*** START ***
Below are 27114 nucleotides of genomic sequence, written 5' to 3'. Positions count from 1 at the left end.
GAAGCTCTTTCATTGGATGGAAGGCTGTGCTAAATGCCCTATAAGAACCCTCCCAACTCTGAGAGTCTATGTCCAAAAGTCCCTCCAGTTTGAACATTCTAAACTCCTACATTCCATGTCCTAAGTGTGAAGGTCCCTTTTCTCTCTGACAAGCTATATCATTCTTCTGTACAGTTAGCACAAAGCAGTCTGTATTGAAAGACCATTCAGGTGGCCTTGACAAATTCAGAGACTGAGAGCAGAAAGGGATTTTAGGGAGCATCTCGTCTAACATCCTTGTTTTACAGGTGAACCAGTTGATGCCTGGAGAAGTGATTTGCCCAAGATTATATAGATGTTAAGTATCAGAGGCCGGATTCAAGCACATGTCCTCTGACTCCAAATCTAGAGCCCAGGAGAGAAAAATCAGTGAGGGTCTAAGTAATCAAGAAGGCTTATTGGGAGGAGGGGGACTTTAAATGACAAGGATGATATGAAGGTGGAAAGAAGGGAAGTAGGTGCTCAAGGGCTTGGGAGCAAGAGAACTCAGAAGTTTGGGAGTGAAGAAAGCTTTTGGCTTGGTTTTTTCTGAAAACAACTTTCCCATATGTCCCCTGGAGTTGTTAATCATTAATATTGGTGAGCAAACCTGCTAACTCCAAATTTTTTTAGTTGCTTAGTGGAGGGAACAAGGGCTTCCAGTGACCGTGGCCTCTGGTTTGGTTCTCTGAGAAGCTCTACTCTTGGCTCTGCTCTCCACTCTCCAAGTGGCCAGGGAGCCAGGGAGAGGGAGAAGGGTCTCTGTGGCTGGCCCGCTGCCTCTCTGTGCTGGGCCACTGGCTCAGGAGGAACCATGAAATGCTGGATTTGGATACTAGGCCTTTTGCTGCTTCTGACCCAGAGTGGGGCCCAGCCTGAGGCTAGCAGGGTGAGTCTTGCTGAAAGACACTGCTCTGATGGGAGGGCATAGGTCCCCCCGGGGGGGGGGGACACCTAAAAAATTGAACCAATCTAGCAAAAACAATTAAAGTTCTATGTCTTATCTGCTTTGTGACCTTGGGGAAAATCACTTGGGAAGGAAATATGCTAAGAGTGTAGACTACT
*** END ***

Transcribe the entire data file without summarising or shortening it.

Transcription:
Below are 27114 nucleotides of genomic sequence, written 5' to 3'. Positions count from 1 at the left end.
GAAGCTCTTTCATTGGATGGAAGGCTGTGCTAAATGCCCTATAAGAACCCTCCCAACTCTGAGAGTCTATGTCCAAAAGTCCCTCCAGTTTGAACATTCTAAACTCCTACATTCCATGTCCTAAGTGTGAAGGTCCCTTTTCTCTCTGACAAGCTATATCATTCTTCTGTACAGTTAGCACAAAGCAGTCTGTATTGAAAGACCATTCAGGTGGCCTTGACAAATTCAGAGACTGAGAGCAGAAAGGGATTTTAGGGAGCATCTCGTCTAACATCCTTGTTTTACAGGTGAACCAGTTGATGCCTGGAGAAGTGATTTGCCCAAGATTATATAGATGTTAAGTATCAGAGGCCGGATTCAAGCACATGTCCTCTGACTCCAAATCTAGAGCCCAGGAGAGAAAAATCAGTGAGGGTCTAAGTAATCAAGAAGGCTTATTGGGAGGAGGGGGACTTTAAATGACAAGGATGATATGAAGGTGGAAAGAAGGGAAGTAGGTGCTCAAGGGCTTGGGAGCAAGAGAACTCAGAAGTTTGGGAGTGAAGAAAGCTTTTGGCTTGGTTTTTTCTGAAAACAACTTTCCCATATGTCCCCTGGAGTTGTTAATCATTAATATTGGTGAGCAAACCTGCTAACTCCAAATTTTTTTAGTTGCTTAGTGGAGGGAACAAGGGCTTCCAGTGACCGTGGCCTCTGGTTTGGTTCTCTGAGAAGCTCTACTCTTGGCTCTGCTCTCCACTCTCCAAGTGGCCAGGGAGCCAGGGAGAGGGAGAAGGGTCTCTGTGGCTGGCCCGCTGCCTCTCTGTGCTGGGCCACTGGCTCAGGAGGAACCATGAAATGCTGGATTTGGATACTAGGCCTTTTGCTGCTTCTGACCCAGAGTGGGGCCCAGCCTGAGGCTAGCAGGGTGAGTCTTGCTGAAAGACACTGCTCTGATGGGAGGGCATAGGTCCCCCCGGGGGGGGGGGACACCTAAAAAATTGAACCAATCTAGCAAAAACAATTAAAGTTCTATGTCTTATCTGCTTTGTGACCTTGGGGAAAATCACTTGGGAAGGAAATATGCTAAGAGTGTAGACTACT